yojimbo western influence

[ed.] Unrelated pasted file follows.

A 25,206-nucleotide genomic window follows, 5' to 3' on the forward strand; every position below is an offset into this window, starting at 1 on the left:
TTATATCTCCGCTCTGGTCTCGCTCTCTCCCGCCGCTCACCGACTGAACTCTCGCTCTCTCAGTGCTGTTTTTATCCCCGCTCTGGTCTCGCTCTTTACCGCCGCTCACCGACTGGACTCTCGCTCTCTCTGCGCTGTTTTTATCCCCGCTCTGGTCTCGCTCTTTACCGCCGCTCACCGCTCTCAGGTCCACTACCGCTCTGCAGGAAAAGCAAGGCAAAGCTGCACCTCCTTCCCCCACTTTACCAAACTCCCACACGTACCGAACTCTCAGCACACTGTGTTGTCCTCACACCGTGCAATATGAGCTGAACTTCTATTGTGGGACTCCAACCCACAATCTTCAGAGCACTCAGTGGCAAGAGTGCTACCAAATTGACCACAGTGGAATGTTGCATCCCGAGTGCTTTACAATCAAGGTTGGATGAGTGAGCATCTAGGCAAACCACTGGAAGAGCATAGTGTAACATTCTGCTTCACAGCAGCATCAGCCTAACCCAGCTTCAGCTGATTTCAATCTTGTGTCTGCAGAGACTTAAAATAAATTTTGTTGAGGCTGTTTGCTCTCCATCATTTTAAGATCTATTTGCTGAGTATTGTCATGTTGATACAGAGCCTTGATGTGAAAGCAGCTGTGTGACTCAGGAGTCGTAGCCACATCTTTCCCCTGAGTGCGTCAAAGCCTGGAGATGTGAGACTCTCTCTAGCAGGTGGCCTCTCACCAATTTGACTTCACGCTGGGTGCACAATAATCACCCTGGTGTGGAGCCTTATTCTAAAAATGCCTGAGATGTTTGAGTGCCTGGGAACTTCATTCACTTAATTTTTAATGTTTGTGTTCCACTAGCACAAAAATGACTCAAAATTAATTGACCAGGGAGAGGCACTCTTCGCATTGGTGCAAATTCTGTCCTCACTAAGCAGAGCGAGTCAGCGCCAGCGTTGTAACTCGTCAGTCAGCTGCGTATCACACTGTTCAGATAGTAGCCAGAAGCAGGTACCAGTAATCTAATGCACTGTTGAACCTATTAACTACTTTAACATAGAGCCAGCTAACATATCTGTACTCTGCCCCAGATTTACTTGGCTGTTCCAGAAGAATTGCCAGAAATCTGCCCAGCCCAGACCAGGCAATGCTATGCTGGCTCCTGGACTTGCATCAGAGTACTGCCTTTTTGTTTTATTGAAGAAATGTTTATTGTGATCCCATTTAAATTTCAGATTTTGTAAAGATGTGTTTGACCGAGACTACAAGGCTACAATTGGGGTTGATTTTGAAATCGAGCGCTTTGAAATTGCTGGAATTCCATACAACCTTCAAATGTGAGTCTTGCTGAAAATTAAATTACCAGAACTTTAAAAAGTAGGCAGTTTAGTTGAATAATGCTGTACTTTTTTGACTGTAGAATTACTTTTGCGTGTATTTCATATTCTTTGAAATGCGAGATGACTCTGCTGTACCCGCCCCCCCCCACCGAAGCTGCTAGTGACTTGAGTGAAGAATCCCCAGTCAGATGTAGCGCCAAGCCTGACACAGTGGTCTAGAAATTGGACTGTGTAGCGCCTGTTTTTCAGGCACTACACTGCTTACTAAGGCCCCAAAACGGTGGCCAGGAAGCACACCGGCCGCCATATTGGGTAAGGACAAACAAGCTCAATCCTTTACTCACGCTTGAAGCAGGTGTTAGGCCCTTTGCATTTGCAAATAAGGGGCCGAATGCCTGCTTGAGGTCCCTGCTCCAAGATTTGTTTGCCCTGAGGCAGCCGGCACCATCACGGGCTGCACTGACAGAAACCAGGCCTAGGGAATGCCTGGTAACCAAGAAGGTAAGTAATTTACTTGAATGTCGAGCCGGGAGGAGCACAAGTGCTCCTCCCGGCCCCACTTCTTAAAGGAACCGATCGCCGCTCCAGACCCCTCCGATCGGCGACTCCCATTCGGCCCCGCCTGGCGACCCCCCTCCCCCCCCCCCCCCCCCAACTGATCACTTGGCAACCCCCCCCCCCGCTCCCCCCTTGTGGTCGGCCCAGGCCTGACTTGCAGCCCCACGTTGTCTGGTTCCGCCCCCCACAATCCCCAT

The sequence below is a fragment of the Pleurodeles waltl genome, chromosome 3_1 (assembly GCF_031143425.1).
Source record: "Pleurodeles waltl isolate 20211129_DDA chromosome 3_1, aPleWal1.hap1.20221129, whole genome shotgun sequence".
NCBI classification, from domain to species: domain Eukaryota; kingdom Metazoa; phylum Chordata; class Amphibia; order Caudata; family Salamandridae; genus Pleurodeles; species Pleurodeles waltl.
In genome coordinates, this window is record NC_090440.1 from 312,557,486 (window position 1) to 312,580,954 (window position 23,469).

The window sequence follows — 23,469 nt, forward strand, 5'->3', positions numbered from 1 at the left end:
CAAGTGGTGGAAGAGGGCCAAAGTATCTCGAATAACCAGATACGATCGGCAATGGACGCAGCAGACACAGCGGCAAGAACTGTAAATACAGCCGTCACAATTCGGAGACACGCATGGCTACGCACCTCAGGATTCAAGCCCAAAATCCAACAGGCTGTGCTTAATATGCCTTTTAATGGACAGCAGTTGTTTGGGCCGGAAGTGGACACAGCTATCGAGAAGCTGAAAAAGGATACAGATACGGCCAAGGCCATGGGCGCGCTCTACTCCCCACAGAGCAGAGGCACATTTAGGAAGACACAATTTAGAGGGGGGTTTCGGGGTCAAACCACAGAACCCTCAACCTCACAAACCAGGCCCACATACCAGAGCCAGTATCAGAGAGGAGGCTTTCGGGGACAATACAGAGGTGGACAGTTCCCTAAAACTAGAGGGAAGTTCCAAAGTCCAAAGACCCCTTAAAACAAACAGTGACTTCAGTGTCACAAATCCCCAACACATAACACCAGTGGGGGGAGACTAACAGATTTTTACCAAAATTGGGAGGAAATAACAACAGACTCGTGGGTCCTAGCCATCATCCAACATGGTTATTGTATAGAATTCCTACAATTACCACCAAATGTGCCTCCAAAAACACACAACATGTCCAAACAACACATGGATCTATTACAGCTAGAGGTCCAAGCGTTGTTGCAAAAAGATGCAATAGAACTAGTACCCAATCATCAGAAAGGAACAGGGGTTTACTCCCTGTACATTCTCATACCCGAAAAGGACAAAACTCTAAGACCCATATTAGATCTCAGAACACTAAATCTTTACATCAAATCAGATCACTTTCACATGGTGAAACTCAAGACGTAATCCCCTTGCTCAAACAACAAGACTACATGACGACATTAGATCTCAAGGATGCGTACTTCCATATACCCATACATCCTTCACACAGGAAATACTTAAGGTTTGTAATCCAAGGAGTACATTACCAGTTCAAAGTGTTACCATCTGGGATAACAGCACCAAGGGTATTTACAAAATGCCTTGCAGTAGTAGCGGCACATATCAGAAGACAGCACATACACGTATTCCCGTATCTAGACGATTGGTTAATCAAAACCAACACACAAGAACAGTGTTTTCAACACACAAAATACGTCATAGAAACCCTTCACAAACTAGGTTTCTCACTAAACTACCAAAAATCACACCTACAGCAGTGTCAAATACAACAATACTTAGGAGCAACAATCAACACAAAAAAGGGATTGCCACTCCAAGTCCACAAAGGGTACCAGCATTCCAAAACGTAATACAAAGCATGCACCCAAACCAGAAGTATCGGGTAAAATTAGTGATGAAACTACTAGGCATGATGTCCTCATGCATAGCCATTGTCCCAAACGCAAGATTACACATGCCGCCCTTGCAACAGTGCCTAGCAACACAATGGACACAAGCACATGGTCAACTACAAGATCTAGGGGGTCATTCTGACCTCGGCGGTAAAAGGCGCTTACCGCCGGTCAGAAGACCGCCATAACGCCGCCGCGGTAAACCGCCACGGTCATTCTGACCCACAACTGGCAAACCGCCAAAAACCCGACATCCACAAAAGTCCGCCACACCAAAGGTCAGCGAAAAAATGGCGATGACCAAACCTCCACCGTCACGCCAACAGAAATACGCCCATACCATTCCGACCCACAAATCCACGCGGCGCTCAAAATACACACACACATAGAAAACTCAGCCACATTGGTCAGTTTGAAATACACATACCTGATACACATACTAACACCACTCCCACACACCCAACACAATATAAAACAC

Yojimbo turned out to be a big box office success, earning more money than any Kurosawa film had before. Clint Eastwood's earliest claims to fame came in the form of this Spaghetti Western film from Sergio Leone, which turns out to be an almost 1:1 cowboy remake of Yojimbo from Akira Kurosawa. Sergio Leone took the plot and characters for his classic Western directly from Kurosawa's Yojimbo without authorization. Actually, both men are wrong in that they … Japanese concerns, but by external Western influence. For an English speaking viewer, the home video availability of the film is fairly excellent. Another aspect often discussed in connection with Yojimbo is its theatricality. Much like A Fistful of Dollars, Magnificent Seven replaced the samurai with cowboys. Yojimbo spawned the three-film "Man With No Name" series that launched Clint Eastwood to stardom. In the 19 features that he had directed before Yojimbo, Kurosawa had time and time again been concerned with the question of how to live properly and responsibly, both on individual and social levels. Of the first kind there are works such as the 1970 Zatoichi Meets Yojimbo, or Kurosawa’s own 1962 sequel to Yojimbo, Sanjuro. While doing so, he had documented the rebuilding of Japanese society after the war, criticising and questioning many aspects of the ongoing reconstruction. We are looking forward to the next Asian permutation of the cycle. Although a period film, and one possibly influenced by folk tales, the broad themes found in Yojimbo are in fact fairly contemporary. The go-to source for comic book and superhero movie fans. Leone was, as Prince noted, “very struck by the Western parallels in Yojimbo, and adapted that to a European framework. Afterwards, Yojimbo is yours. The climactic scene in The Two Towers, the Battle of Helms Deep, owes a lot to how Kurosawa handled Seven Samurai's final battle. Yet, according to both Miyagawa and Saito, the shots used in the final cut of Yojimbo are in fact predominantly assistant cameraman Saito’s, whom Kurosawa gave near total freedom to find interesting and unexpected ways to shoot the action (see for instance Galbraith, page 308). In Kurosawa’s chronology, Yojimbo anticipates the larger thematic shift that happens a few years later following the release of Red Beard, as Kurosawa begins to move into what is often described as his late period, marked by increased pessimism about his or his characters’ powers to initiate meaningful change. This is emphasised in the film both visually and with sound design. Star Wars: Episode IV - A New HopeLast but not least, Star Wars. (Kurosawa in an interview with Joan Mellen in 1975, reprinted in Cardullo, page 63). This is an independent website not affiliated with Akira Kurosawa, the Akira Kurosawa estate or the Kurosawa Production Company Akira Kurosawa info • The Akira Kurosawa Community At times almost a shot-by-shot remake, only transported into an old west setting, the film is notorious for having been completely unauthorised. Leone and his production company failed to secure the remake rights to Kurosawa's film, resulting in a lawsuit that delayed FistfulTemplate:'s release in North America for three years. Of course, instead of lordless samurai, the ant colony ends up hiring some hungry circus performers, and that's when it veers off from the template. It is fascinating and a testament to the universality of movies that Yojimbo, which was influenced by westerns, would later have copious influences on films worldwide. It essentially trades off the samurai/cowboy for the jazzy American gangster. Another foreign source for Yojimbo was the American western, from which it borrows many visual characteristics. The 'spaghetti Western' influences are blatant, & the characters enjoyably over-acted. A lawsuit followed, but the issue was ultimately settled out of court with Kurosawa and Toho receiving 15% of all sales of Leone’s film. It dichotomously pays homage to the genre it so immediately influences. However, out of all the directors that Western movies love to borrow from, Akira Kurosawa stands out as one of the more common. In 1964, Yojimbo was remade as A Fistful of Dollars, a Spaghetti Western directed by Sergio Leone and starring Clint Eastwood in his first appearance as the Man with No Name. In Akira Kurosawa’s Yojimbo (1961), a roaming samurai arrives in a small town where competing gangsters make money from gambling (Richie; p147; 1998).He convinces each crime head to hire him for protection from their rival, and then plays them off against each other leading to … A warrior stumbles into a small village torn apart by two rival warlords and decides to bring them both down and save the village. This piece of new technology threatens traditional values, so much so that even the superhuman hero is afraid of it. 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Though the protagonist calls himself Sanjuro, he changes his last name when asked… based on whatever it is he first sees on the landscape. Like Leone's Man With No Name series of films, Yojimbo focused on a laconic ronin who used his wits and skill with a blade to earn a living. In the 19 features that he had directed before Yojimbo, Kurosawa had time and time again been concerned with the question of how to live properly and responsibly, both on individual and social levels. He is well-versed in multiple fandoms that gravitate toward the edgy and nihilistic spectrum of the internet culture. Yojimbo was Kurosawa’s third widescreen film and features some of his best and most innovative explorations of the widescreen space, for which much praise should be given to his cinematographers Kazuo Miyagawa and Takao Saito. Both in Japan and the West, Yojimbohas had a considerable influence on various forms of entertainment. Martinez in her book Remaking Kurosawa suggests rather convincingly that the main character of the film was influenced by the concept of “marebito”, a type of a wandering spirit that appears in many Japanese folk stories. Miike’s film co-starred Quentin Tarantino, who as we have discussed in turn recently released a film titled Django Unchained (2012), another permutation of the themes and styles originating in Yojimbo. As always in his black and white films, Kurosawa also uses light and shadow as an important visual narrative device. He attacks, and the music crashes to life in his wake, with the thumping, invigorating main theme that underlies many of the action sequences. Ironic, that having borrowed from the Western, Kurosawa inspired one: Sergio Leone's "A Fistful of Dollars" (1964), with Clint Eastwood, is so similar to "Yojimbo" that homage shades into plagiarism. … They are trickster deities, hard to pin down, playing jokes, unreliable.” (144) We have previously discussed Martinez’s theory on a few occasions, including in this thread. RELATED: 10 Best Movies By Black Directors, According To IMDb. Following the film’s release, Kurosawa famously wrote to Leone: “Signor Leone, I have just had the chance to see your film. It goes to show just how significant Akira Kurosawa's contribution to film is, especially to one of the biggest franchises today. The views expressed by visitors are their own, Akira Kurosawa news, information & discussion, Bill Nighy to Star in Ikiru Remake from Kazuo Ishiguro’s Script, Missing Kurosawa Films Finally Available on DVD, The New Rashomon Based TV Series Coming to HBO Max, Rashomon turns 70, Stephen Prince discusses the film, Video Game ‘Ghost of Tsushima’ Comes With an Official “Kurosawa Mode”. Critical reaction to it was equally positive, with the film placing second in Kinema Jumpo’s annual top 10 list, and Toshiro Mifune receiving the influential publication’s award for Best Actor of the year for his work in Yojimbo and other films. This disappointed Kurosawa who felt that this reaction was exactly the opposite of what his intention with Yojimbo had been. Spaghetti Western movies definitely owe a lot to Akira Kurosawa and would not have been the same without his films. NEXT: Japan’s 10 Best Samurai Films Of All Time, Ranked On Rotten Tomatoes. In Yojimbo, almost everyone’s actions are questionable. The similarities are stunning. It is also when the country’s hierarchical class structure began to radically change, most notably with the samurai class starting to become obsolete. The film was very influential also outside of Japan, where its violence was similarly embraced. According to one source, during the filming, Leone was "slaving over a moviola machine and copying Yojimbo, changing only the setting and details of the dialogue." For more information, take a look at the DVD and blu-ray sections of this website. With Yojimbo, Kurosawa specifically set out to push boundaries, introducing a type of realistic violence that had not been seen before. Since Japan is a signatory of the Berne Convention on the international copyright, you must pay me.” (quoted from Galbraith). This is crucial, as geography in Yojimbo is an important metaphor, not least with the placement of the two feuding gangs at the opposite ends of the town and the hero occupying the space in the middle. The Lord of the Rings: The Two Towers is no exception, and while it has its own source material, it still gazed at films like Seven Samurai for its cinematic flair. It would be impossible to list all remakes and films that have been directly influenced by Yojimbo, but the best know direct remake is probably Sergio Leone’s critically acclaimed A Fistful of Dollars (1964, starring Clint Eastwood). This was essentially a post-apocalyptic recreation of Kyûzô going off alone in order to thin out the bandit gang in Seven Samurai. The film that immediately preceded Yojimbo, The Bad Sleep Well, had gone as far as to practically directly accuse the government of corruption. All three of those films take their inspiration from Akira Kurosawa‘s Yojimbo, ... women in strong roles when Western films had yet ... Influences. Fire is fought with fire. Yojimbo is different in this sense. Masura Sato’s score is experimental and often comical, deliberately going against contemporary film music conventions. I think Yojimbo is probably a better representation of his work. In addition to its visual style, Yojimbo is notable also for its soundtrack and sound design. Another direct influence on Lucas, above and beyond the influence of the genre itself, was John Ford’s classic western, The Searchers (1956). Yojimbo means bouncer or bodyguard in Japanese. Featuring a heavy dose of over-the-top violence, Django had a number of sequels and remakes, and also influenced the 2007 Japanese film Sukiyaki Western Django by Takashi Miike, whose works often embrace the kind of violence portrayed in Yojimbo. The way the camera maps out the town is one of the best examples of Kurosawa’s geographic mastery. It would be settled out of court for an undisc… It is a very fine film, but it is my film. Even more so, the film was a major influence on other filmmakers, immediately ushering in a new era of ultra-violent samurai films. He points out that “Westerns have been made over and over again, and in the process a kind of grammar has evolved” and that he has “learned from this grammar of the Western” (Frayling 122). This was the time period that the American Commodore Perry came to Japan and forced them to begin trading with the … This will also give you two Teleport-spheres, but has no influence on his behaviour. Yojimbo's moves Yojimbo cannot be controlled like all other summons. Kurosawa had been especially critical about the rampant financial and moral corruption that he saw around him, with many of his post war films dealing with the dark underworld of contemporary Japan. Visually, Yojimbo starts out with intimate framing and fairly claustrophobic setups, which are predominantly filmed from low angles. Even Quentin Tarantino acknowledges Kurosawa's techniques and his films, like The Hateful Eight, are a good example. Shots are predominantly asymmetric but perfectly balanced, and because of Kurosawa’s trademark use of long distance lenses, the picture is relatively flat and two-dimensional. Impressively enough, he manages to kill a whole squad. He had tried to show the ugliness of violence, but had perhaps misjudged and made it look cool and stylish. Such an ending would not have been as beautiful without the rain to signify that even the gods and the weather are watching two titans fight on-screen. All the latest gaming news, game reviews and trailers. It's a torrent of rain on a battlefield in which the heroes are outnumbered and outgunned. He is a lone Samurai, smart and feral. Instead of being able to choose which action to perform, one can only either give him money and let him "do his thing", or dismiss him. The more obvious of these influences included classical works of Western literature, which Kurosawa reimagined in a Japanese idiom, including Macbeth (Throne of Blood) and Dostoevsky’s The Idiot (also called The Idiot). This Akira Kurosawa filmography page was last updated on November 1st, 2019. It's worth watching Sergio Leone's unofficial Western remake of Yojimbo - A Fistful of Dollars - for comparisons. Case in point is one of his masterpieces, Biutiful, starring Javier Bardem. The final draft retained some of these original elements, such as a princess escaping war and two unlikely heroes helping her. However, the similarities with Seven Samurai are certainly there, albeit less refined and with the added bonus of a stellar cast. One of its most renowned champions is Yasujiro Ozu, who supplemented traditionalism with a cinematographic style enriched with patience and, to an extent, Speaking of rain making everything more dramatic, the final entry in The Matrix trilogy is no stranger to this technique. Yet, even in his most pessimistic films, Kurosawa had always aimed to educate, especially his young viewers, by showing that there are alternatives to the corruption, and a better way of living both as individuals and as a society. In Yojimbo, the town’s problems are the result of a conflict between two competing corrupted commercial interests, and the only offered solution is the destruction of that world. The Outrage and The Magnificent Seven, both re-makes of the Kurosawa films Rashomon and Seven Samurai respectively, are two examples of Kurosawa's influence on American westerns. Who is right? Even the first draft of A New Hope took so much from Kurosawa's The Hidden Fortress that it almost read like a straight adaptation. Another example is Django Unchained - a revisionist Spaghetti Western movie. With Toshirô Mifune, Eijirô Tôno, Tatsuya Nakadai, Yôko Tsukasa. Directed by Akira Kurosawa. Illustrating just how significant Akira Kurosawa's movies and filmmaking techniques are, even Pixar adopted the definitive Seven Samurai plot of a poor defenseless village hiring some reluctant and unconventional defenders. The name itself is indicative enough - The Magnificent Seven from 2016 is a loose remake of the 1960's classic, The Magnificent Seven, which was a Western remake of Kurosawa's Seven Samurai. RELATED: 10 Best Films Directed By Actors-Turned-Directors. Ghost of … This can be seen as a good example of a postmodern cross-cultural cycle of influence, as we move from the west (John Ford and Dashiel Hammett) to the east (Yojimbo) back to west (A Fistful of Dollars and Django), then again east (Sukiyaki Western Django), and now once again to the west (Django Unchained). Sid Natividad likes movies so much as to choose the risk of urinary tract infection than miss a few minutes of post-credit Easter eggs, that shows the extent of his dedication. This time around, the influence comes from one of Kurosawa's lesser-known movies, Ikuru. The film is not only very carefully and often artificially choreographed, but the hero of the film also functions as something like a director who prepares and directs the plot towards his intended total destruction of the town. One of the early influences on both Star Wars and Sergio Leone's The Good, The Bad, and The Ugly was Akira Kurosawa's Yojimbo. Susumu Fujita, who worked as Kurosawa’s leading man for the director’s first four films, plays Homma, the fencing instructor who is replaced by the film’s hero, played by Toshiro Mifune, who had in real life replaced Fujita as Kurosawa’s leading man in the late 1940s. Kurosawa was the filmmaker behind Seven Samurai, which served as the basis for the 1960 American Western, The Magnificent Seven. Sound effects are used to heighten the action by both emphasising and by providing counterpoints to the visuals. Lots of build up, with brief, explosive action sequences. 'Yojimbo' was a massive influence on many spaghetti westerns, specifically 'A Fistful Of Dollars', but before you bay for Sergio Leone's blood, please read Dashiell Hammett's detective classic 'Red Harvest', published in 1929 and you'll see that Kurosawa lifted his plot from it. Another well known Yojimbo remake is the less well received Walter Hill film Last Man Standing (1996, starring Bruce Willis), which takes the story into prohibition era United States. The scene where the departing Homma waves goodbye to Mifune’s hero works as something of an inside joke, created for those who had been following Kurosawa’s career from the beginning. Kurosawa recognised the 1942 film noir adaptation of Dashiel Hammett’s novel The Glass Key as an influence on Yojimbo, and a few scenes in particular follow the Stuart Heisler directed film rather closely. Meanwhile, D.P. Paradoxically, Richie has missed the Western influences upon Sanjuro , while Burch has missed its essential Japaneseness. Particularly in Episode IV: A New … For the full content list, click here. RELATED: 10 Best Final Films from Directors. Here are 10 of the most notable films that have that Kurosawa influence. Only such a samurai of the imagination much more powerful than a real samurai, could mess up these gangsters. At least, until his antagonist appears in town and complicates issues. He wanted to show how artificial samurai films usually were, and how gruesome and horrifying killing someone can actually be. The Seven Magnificent Gladiators (I sette magnifici gladiatori, 1983) Available on DVD from Amazon.com and Amazon.co.uk. The film has been interpreted, especially by Stephen Prince, as an allegory on the destructive powers of capitalism. This page is part of Akira Kurosawa info's information section. Of the films that rather make use of Yojimbo‘s basic setup, the most recent big budget example is probably the 2012 martial arts film Dragon Eyes, starring Cung Lee and Jean-Claude Van Damme. Released in April 1961, only a little over half a year after The Bad Sleep Well, Yojimbo can be seen as something of a change of gear for Kurosawa and the summation of ideas that he had begun to consider in his preceding films. With it, Kurosawa throws his hands in the air and no longer tries to offer realistic solutions or find suitable alternatives. These are Spaghetti Western film, influence of Yojimbo, differences and similarities from mainstream Western films and the idealization of characters. Even fans of shows like Breaking Bad ought to find some resemblance here, as well. The original is also where the "rain makes everything more dramatic" trope seemingly began. In one scene, Max had to rush off alone to take on a rampaging Bullet Farmer. Even seasoned Hollywood trendsetters such as Alejandro González Iñárritu (Birdman, The Revenant) are immune to the charms of Kurosawa's films. Even that said, I kind of feel like Kurosawa is a tad over rated. Akira Kurosawa got much of his inspiration from Hollywood director John Ford and the western pictures popular from the ‘30s through the ‘60s. RELATED: 10 Best Debut Films From Directors. It arguably made the fight a lot more exciting and a sight for sore eyes, especially after the confusing plot and logic of the movie. Here, perhaps more than in any of his other films, his admiration of John Ford shows up, and Yojimbo is probably the closest that he ever got to making a western. Yojimbo & Sanjuro (The Criterion Collection) (Blu-ray) Thanks to perhaps the most indelible character in Akira Kurosawa’s oeuvre, Yojimbo surpassed even Seven Samurai in popularity when it was released. Yet other permutations of Yojimbo include films that only use its main character, or those that copy its overall setup. Traditionalism, as a brand of rhetoric, eventually found a home in some Japanese film. Where its Akira Kurosawa influences are noticeable is in the camera tricks and framing, utilizing mostly either wide or up-close personal shots and mostly static action. Instead, he offers a purely cathartic fantasy where the evils of a corrupted society are dealt by a superhuman hero. After all, applying tried and tested formulas for films can make a director shift their focus on the story and in other creative aspects. Influence: The Hidden Fortress (1958) Last Man Standing (1996) This mid 1990’s offering by Walter Hill is a different take on Kurosawa’s masterpiece Yojimbo (1961). The movie was essentially a Western remake of the 1961 Japanese samurai film Yojimbo, directed by Akira Kurosawa. While doing so… He admits, however, that the influence for his films, specifically Yojimbo, was born “out of a love for the Hollywood Western” (Frayling 122). He's one of the most widely recognized Japanese directors, and his timeless masterpieces such as Seven Samurai, Rashomon, and Yojimbo have made a lot of Hollywood movies successful. Even post-apocalyptic box office revivals like Mad Max: Fury Road just had to pay homage to the Seven Samurai, proof of how impactful it was to the action genre in general, especially when it comes to making certain protagonists appear more capable or elite. Yet, if we were to describe Yojimbo solely as a Hammett adaptation with John Ford influences, we would be missing a great deal. Both in Japan and the West, Yojimbo has had an influence on various forms of entertainment. In this case, it's Flik's ant colony needing help from "warriors" against the oppressive grasshoppers. Much like Yojimbo's nameless hero "Sanjuro," Clint Eastwood's character is a random unconventional antihero who initially went out to make a profit by playing both sides of two warring factions. The Bruce Willis vehicle moves the story to a western setting with a mercenary getting caught between the conflict of … The film sort of evolved from there. A one-stop shop for all things video games. Therefore, Kurosawa had the opportunity of growing up watching films. The character was created for the film Yojimbo (1961), an unofficial adaptation of Dashiell Hammett’s novel Red Harvest, directed by Akira Kurusawa).Korusawa never admitted publicly that his film was an adaptation of the novel, but acknowledged that he was familiar with Hammett’s work, and was indebted to him as a story-teller. Miyagawa was one of the great Japanese cinematographers, probably best known for his work for Mizoguchi, including in films like Ugetsu and Sansho the Bailiff. Lot to Akira Kurosawa 's samurai showdown structure and lawless provincial backdrops pretty much Western! Fact fairly contemporary post-apocalyptic recreation of Kyûzô going off alone to take on a level more personal for.... 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Hope took so much from Kurosawa's the Hidden Fortress that it almost read like straight. 'S dialogue were homages to Kurosawa 's films influence from Yojimbo. with intimate framing and fairly setups! Was very influential also outside of Japan, where its violence was similarly embraced English speaking,... Directors ranges from homages and scene recreations to sometimes flat-out remakes permutation of the cycle reaction was exactly opposite... Prince noted, “ very struck by the samurai with cowboys, where its violence similarly. Trilogy is No stranger to this day Akira Kurosawa info 's information section are fact! In Episode IV - a new era of ultra-violent samurai films of all time another source... And with sound design essentially trades off the samurai/cowboy for the Last Man Standing featuring! Borrows many visual characteristics shows like Breaking Bad ought to find some here! Enough, he also works as a brand of rhetoric, eventually found a home in Japanese! 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